A couple of years ago (2018) I was asked by the company I was working for to build a new version of our REST API from scratch using PHP. Me and my team had lots of freedom on how to design it, write it and document it, including the deployment.
Since we were already using Docker deployments for another project, I tried to explore that path first but I was not satisfied. The two common solutions for deploying PHP applications at the time were:
As soon as I started planning my move to the UK, I began collecting the more information possible about how music and music business work here. This is what I’ve found so far, but feel free to add your experiences and suggestions in the comments below.
Music in the UK is a business worth £4.4 billion (yes, four point four billion pounds), so it’s alive and well supported. There’s a lot of talent around, and a good amount of that comes from women, like my latest favourite band, the Rews.
What does a musician need to know or do to…
The ultimate goal of any software should be to solve problems. Our problems. Our customers’ problems.
The goal of any software shouldn’t be to pass tests. Neither to get a bunch of shining badges from code coverage and code quality tools. These are tools, a mean to an end, not the end goal. Their goal is to help us developers building better programs to solve other problems.
But tests and code coverage are nonetheless important to keep your software “healthy” and maintainable.
Sometimes though, you end up skipping these steps because you need to ship your software fast for some…
Not so long ago, testing an idea for a digital product was expensive. You would have to pay big money for designers, developers, hosting services, and other software tools. This was before the growth of Cloud Computing and a thriving startup ecosystem.
Today’s market is full of resources that can help you. You can think, test, and deploy your idea in a few clicks for free. Or for a few dollars a month and some good trial plan.
This doesn’t mean professional designers and developers are superfluous. They are very important indeed. …
I make websites since ’98, it’s a long time. And every now and then, I hear questions like “Do websites still make sense in [insert random year]?”, or statements such as “Websites will be almost extinct in X years“.
Nothing lasts forever. But this reminds me the 80s hit song “Video killed the radio stars”, and all the following speculations that wanted radio to be on the verge of death. Killed by TV first, next by the Internet, and most recently by social media. What’s next?
Radio is still here. Since 1922. It has no plans to die.
The twelve-factor app is a methodology for building modern software-as-a-service applications that take advantage of cloud platforms. At first glance, languages such as Ruby, Node.js and Python seem more suited than PHP to this concept. Nevertheless, PHP can be “12factorizeable” without too much effort with a clever application design.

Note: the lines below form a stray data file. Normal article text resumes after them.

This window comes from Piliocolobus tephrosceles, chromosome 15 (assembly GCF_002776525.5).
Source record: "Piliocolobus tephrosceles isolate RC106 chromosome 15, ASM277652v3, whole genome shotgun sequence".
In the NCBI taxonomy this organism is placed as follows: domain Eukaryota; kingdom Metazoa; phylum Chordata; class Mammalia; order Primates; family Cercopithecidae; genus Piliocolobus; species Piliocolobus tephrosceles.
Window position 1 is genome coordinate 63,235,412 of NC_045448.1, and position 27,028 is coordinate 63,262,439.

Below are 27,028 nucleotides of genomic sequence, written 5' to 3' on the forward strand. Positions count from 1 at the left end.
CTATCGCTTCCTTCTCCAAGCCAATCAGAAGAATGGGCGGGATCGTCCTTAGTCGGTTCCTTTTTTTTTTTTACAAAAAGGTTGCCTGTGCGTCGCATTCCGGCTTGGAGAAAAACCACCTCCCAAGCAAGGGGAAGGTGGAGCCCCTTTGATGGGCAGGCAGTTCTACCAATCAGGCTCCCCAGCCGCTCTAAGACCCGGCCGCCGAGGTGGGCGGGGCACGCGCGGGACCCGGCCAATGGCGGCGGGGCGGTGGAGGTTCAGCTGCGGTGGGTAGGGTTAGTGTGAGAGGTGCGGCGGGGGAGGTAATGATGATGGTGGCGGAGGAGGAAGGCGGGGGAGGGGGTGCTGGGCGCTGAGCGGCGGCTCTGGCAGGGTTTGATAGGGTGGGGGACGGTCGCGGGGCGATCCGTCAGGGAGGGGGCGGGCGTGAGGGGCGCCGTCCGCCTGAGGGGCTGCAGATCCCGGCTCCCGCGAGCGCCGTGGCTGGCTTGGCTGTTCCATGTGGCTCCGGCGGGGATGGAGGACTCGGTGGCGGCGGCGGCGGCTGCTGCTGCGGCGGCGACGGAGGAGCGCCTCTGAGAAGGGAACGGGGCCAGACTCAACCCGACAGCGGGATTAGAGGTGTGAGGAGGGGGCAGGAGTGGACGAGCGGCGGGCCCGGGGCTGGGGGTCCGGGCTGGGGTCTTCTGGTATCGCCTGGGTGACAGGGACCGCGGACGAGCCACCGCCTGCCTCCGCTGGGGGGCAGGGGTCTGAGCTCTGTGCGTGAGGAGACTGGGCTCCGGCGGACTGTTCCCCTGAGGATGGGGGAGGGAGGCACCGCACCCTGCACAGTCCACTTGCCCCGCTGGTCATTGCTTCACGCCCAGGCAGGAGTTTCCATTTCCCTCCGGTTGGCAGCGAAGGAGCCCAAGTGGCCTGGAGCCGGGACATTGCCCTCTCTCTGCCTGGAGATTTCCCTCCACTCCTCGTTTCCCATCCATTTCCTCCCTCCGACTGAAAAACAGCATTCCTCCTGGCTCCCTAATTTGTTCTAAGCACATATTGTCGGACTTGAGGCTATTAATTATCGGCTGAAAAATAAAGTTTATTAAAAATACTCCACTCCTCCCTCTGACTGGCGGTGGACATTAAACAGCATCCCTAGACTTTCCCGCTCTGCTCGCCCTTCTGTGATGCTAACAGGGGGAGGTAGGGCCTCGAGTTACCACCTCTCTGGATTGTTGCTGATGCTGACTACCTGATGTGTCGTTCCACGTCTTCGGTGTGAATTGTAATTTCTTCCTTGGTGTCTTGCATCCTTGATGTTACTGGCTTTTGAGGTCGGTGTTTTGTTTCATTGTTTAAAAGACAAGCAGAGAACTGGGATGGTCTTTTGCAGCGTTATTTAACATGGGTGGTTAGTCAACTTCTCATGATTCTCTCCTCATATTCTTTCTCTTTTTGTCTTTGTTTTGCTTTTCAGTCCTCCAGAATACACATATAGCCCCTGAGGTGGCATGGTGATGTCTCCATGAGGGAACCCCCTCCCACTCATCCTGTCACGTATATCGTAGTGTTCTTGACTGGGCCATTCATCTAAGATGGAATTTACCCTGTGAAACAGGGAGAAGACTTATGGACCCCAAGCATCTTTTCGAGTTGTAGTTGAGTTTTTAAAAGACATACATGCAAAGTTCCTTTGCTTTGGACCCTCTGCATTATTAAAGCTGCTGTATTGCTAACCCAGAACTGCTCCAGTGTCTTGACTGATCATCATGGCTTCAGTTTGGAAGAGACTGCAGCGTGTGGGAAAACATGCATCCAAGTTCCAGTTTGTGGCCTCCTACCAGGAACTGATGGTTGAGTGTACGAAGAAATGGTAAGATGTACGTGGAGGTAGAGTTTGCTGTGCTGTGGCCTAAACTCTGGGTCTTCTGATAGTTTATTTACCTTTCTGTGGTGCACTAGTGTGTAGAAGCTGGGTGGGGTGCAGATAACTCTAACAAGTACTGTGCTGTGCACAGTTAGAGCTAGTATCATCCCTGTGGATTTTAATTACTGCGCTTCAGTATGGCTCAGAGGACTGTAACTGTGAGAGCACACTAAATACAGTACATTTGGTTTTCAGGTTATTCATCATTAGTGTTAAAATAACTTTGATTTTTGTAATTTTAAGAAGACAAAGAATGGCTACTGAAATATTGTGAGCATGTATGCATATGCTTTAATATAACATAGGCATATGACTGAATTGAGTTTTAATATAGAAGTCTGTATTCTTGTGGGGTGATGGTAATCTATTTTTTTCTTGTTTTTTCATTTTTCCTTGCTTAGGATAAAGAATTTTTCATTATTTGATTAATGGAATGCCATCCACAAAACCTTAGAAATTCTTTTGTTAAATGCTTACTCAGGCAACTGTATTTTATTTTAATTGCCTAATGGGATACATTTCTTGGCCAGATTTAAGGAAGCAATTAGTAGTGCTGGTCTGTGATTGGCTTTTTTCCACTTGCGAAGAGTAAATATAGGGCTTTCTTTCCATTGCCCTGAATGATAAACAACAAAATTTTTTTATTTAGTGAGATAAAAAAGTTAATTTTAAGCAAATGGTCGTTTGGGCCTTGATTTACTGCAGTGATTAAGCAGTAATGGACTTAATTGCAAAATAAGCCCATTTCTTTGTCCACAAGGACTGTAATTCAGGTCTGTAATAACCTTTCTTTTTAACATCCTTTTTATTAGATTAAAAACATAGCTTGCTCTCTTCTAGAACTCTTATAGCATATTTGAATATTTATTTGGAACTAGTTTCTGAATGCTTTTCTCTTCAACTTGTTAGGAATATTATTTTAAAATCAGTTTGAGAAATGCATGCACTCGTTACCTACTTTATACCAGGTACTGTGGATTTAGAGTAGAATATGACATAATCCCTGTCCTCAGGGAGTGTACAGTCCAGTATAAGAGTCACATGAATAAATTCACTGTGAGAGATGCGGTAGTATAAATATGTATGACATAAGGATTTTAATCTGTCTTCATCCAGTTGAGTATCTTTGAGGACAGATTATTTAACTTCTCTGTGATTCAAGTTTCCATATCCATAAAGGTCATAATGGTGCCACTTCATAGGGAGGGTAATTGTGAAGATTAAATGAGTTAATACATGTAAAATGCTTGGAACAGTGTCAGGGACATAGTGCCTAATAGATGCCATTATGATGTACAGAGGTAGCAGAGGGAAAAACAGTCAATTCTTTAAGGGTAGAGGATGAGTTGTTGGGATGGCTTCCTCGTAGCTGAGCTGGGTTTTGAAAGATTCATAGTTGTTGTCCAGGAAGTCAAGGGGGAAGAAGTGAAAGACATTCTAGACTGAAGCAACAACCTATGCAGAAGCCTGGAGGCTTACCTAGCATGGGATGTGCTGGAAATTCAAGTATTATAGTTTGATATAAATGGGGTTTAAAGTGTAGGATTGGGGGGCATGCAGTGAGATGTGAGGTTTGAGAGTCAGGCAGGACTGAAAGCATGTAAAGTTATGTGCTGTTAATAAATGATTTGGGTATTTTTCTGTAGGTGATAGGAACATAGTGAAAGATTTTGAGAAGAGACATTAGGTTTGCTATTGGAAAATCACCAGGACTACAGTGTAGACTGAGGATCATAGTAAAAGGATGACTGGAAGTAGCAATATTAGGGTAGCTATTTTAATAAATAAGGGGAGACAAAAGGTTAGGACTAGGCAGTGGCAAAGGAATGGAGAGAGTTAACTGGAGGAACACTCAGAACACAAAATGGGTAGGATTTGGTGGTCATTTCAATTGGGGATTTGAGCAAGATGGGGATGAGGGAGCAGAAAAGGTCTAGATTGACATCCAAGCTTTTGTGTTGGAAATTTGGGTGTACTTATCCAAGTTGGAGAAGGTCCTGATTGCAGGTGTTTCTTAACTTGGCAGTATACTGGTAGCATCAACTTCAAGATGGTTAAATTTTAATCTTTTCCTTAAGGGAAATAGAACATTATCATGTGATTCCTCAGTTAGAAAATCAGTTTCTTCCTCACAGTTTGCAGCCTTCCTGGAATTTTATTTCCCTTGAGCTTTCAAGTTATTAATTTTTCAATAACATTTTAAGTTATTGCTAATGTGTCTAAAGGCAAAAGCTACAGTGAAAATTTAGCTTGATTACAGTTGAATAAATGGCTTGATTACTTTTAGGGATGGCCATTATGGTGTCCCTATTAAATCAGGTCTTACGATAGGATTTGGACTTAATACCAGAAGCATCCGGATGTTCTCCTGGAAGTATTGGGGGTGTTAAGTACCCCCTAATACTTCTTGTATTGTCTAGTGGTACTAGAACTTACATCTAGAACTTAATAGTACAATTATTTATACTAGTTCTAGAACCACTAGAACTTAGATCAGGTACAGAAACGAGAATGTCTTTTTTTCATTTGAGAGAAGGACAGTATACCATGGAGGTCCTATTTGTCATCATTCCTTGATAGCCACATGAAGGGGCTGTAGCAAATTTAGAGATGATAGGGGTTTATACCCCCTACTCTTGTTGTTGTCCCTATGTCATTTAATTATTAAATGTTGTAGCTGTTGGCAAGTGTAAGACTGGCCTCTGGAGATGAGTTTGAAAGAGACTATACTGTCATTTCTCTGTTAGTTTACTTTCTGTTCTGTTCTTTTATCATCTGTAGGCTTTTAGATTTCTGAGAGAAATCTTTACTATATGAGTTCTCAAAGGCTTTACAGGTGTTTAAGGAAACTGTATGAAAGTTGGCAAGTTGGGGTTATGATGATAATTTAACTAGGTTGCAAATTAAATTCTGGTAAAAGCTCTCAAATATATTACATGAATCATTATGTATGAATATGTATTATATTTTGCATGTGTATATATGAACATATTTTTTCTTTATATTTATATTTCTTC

Let’s see those factors one by one and see how we can use them in practice today.
One codebase tracked in revision control, many deploys
We have no particular problems here, it’s just a matter of development workflow. We can track our app code in Git: the master branch is deployed…
Companies started to rely more on in-house web teams at the expenses of freelancers and agencies. Does this mean the end of the freelancer/agency model? I don’t think so.
Unless you’re living in the outer space, you may have noticed a change across the web industry: companies started managing digital projects using in-house teams, built with internal recruiting, instead of hiring agencies or freelancers. Moreover, recruiters started massive head-hunting campaigns targeting freelancers in the hope of bringing them “into the Matrix” of their clients’ internal web divisions.
Nor are mobile web browsers. The problem is that that most mobile web sites still suck. When you publish to Instant Article (or Flipboard or whatever) you are “forced” to put in what really matters: content. When you read a story with a mobile browser, for every 10kb worth of content you have to load an additional 100kb of unnecessary stuff such as unoptimized images or videos, blocking ads, social widgets and tracking scripts.
More or less twelve years ago I chose not to pursue a career as professional musician. I was satisfied with what I had done until then, and at the same time I didn’t like the professional music scene in Italy.
I pursued another passion and started freelancing as web designer, the guitar became my hobby. I was feeling fine, so someday I thought “well, I could stop here, why not?”. I couldn’t be more wrong.
The truth is: You can’t stop with music.
You can take a break for one, five, or ten years. But then…